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  • New York Times Beginning to See The Light

    They waited until well after the debate over Lieberman-Warner in the Senate was over, but the New York Times finally reported today that Europe’s carbon capping scheme is not working. James Kanter writes:

    This week, the European Environment Agency reported that emissions from factories and plants that trade pollution permits rose 0.4 percent in 2006 over the previous year, and 0.7 percent in 2007, the first two years of the system’s operations.

    European Union officials acknowledge that establishing such a vast market has been more complicated than they expected.

    During the three years in which they participated in the first phase of the market, carbon emissions in the iron and steel sector in Britain alone rose more than 10 percent while emissions in the cement industry rose more than 50 percent, according to transcripts from the British Parliament.

    Meanwhile, poorer countries in the union, led by Hungary, are clamoring to overturn emissions allowances that they say are too stingy and risk undermining their economic growth.

    Higher energy prices, weakened industries, and lost jobs … all for the benefit of increases in carbon emissions. Where do we sign up!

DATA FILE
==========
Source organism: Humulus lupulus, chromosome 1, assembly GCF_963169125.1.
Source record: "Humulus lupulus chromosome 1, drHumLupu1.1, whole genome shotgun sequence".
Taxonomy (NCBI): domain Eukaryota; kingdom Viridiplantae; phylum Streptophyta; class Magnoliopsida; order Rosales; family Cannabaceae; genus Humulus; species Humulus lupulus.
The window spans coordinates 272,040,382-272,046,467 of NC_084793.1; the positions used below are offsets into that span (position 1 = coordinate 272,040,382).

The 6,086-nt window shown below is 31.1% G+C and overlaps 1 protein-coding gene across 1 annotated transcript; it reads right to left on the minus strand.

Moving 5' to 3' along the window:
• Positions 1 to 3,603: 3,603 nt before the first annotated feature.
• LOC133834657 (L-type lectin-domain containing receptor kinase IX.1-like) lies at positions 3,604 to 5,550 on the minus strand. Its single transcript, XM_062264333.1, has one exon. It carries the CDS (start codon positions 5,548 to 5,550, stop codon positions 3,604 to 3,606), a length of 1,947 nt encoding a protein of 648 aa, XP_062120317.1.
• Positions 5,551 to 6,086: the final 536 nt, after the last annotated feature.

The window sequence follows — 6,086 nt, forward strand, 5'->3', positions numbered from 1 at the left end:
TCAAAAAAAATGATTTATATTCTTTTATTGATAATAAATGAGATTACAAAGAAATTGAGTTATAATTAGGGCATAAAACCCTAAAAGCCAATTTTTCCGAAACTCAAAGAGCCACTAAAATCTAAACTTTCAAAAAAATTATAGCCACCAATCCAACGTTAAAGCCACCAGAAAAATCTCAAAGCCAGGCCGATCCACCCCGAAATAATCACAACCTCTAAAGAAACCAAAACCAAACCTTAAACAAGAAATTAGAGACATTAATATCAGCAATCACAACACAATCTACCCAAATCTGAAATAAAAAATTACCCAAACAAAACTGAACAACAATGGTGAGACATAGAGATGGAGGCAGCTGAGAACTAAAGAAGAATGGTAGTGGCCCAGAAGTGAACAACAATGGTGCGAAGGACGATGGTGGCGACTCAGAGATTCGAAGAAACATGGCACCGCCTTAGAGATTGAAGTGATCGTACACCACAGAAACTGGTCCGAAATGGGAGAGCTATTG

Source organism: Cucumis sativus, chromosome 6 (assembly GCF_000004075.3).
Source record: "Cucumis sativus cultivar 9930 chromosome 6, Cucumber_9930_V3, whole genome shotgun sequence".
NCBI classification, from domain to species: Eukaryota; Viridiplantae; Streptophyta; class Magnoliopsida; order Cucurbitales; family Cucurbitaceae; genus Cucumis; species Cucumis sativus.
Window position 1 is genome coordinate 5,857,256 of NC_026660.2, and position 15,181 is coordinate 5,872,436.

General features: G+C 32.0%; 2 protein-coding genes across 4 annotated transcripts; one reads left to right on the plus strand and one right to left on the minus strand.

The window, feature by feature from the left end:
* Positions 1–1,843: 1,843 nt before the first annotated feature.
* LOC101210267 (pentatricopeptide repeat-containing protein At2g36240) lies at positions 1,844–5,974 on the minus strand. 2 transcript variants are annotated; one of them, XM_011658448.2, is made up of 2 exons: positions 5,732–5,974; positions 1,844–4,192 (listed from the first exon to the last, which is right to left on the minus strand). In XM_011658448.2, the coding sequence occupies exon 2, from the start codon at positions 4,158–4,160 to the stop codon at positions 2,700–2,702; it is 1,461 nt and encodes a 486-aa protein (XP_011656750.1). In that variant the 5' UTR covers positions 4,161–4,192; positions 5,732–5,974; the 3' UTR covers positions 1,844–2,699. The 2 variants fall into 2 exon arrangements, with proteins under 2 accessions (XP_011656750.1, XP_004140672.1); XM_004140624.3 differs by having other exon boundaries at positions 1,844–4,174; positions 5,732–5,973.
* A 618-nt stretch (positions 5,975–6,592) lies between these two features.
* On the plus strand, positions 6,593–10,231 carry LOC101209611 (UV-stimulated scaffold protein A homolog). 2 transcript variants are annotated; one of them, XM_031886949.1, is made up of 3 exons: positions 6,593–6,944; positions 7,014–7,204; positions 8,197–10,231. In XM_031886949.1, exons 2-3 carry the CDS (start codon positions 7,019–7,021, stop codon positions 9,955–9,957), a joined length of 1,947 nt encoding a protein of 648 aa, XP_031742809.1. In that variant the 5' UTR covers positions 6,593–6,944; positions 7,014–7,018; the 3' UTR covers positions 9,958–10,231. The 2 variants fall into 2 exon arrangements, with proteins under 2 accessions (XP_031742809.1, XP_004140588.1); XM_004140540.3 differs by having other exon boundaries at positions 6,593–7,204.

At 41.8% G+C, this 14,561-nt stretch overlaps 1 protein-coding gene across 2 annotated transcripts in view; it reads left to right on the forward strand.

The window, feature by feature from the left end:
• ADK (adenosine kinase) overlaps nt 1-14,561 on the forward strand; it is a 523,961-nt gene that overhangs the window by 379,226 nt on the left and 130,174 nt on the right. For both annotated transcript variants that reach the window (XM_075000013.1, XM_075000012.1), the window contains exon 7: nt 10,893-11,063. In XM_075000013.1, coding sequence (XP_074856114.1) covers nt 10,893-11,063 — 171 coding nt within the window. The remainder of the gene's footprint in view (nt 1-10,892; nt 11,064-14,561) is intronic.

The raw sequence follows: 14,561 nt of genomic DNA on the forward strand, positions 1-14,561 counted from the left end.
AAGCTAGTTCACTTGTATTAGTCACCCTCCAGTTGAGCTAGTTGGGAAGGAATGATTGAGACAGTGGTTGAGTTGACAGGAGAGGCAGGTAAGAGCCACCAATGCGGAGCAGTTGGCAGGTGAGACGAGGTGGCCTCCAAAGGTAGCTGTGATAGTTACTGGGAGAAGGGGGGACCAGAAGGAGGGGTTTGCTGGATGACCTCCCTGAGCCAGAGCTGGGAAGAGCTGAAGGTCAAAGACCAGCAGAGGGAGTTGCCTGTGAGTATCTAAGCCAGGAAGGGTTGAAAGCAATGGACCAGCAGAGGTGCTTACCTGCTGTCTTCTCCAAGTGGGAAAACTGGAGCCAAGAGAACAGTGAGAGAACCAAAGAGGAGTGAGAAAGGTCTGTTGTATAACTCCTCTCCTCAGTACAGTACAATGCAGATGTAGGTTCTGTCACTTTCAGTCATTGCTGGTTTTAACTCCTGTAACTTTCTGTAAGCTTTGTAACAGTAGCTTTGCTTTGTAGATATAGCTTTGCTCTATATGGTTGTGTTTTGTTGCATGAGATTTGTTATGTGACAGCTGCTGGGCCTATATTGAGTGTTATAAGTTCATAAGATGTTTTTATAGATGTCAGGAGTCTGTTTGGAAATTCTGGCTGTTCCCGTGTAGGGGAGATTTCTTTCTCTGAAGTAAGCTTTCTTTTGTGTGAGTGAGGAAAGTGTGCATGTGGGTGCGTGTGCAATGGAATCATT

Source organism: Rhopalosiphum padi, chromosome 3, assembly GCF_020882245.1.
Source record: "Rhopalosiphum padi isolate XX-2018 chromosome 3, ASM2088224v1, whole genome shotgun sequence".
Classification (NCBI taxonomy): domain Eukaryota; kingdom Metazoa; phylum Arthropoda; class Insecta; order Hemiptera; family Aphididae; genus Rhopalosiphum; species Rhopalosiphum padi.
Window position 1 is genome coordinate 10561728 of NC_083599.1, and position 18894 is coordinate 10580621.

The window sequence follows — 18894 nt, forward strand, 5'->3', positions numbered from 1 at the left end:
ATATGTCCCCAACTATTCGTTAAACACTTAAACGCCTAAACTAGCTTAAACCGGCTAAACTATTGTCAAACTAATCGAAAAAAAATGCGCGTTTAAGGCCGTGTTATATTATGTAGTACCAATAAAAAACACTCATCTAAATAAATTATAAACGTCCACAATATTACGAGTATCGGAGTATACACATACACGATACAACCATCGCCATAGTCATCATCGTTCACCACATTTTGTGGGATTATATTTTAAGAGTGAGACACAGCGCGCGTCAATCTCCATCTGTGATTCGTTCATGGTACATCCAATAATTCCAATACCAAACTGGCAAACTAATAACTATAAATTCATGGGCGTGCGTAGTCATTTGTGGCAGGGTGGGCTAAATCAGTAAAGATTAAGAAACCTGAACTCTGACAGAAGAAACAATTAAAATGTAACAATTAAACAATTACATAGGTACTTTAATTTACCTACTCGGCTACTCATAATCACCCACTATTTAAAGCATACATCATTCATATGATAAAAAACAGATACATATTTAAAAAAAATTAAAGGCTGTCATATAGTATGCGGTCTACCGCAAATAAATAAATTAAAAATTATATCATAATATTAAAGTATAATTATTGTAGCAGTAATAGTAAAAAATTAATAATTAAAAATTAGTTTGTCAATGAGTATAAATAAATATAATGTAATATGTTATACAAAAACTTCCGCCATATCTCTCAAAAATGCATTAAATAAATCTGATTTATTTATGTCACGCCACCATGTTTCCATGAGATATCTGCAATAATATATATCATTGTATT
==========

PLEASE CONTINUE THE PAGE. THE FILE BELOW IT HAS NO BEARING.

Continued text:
Posted in Energy [slideshow_deploy]

    5 Responses to New York Times Beginning to See The Light

    1. Carey Birmingham, Sa says:

      A Common Sense Solution to the vexing question of Windfall Profits Tax on Oil and Continued Drilling by Oil companies in and Around Domestic United States and its Environs.

      © Carey G. Birmingham

      San Antonio, TX

      June 19, 2008

      Summary: This paper proposes the creation of a public/private joint venture between private oil companies and the federal government. The specified mission of such a J/V (or as presented here, a Trust) is to provide specific and defined development capital for alternative fuels, while providing an incentive for major oil companies to participate. Incentives would include allowing participating oil companies to drill for and extract fossil fuels in ANWR, off shore and elsewhere in the domestic United States.

      Assumptions in this white paper:

      1. Nationalized Oil Production in the United States is bad for the nation’s economy and the nation as a whole;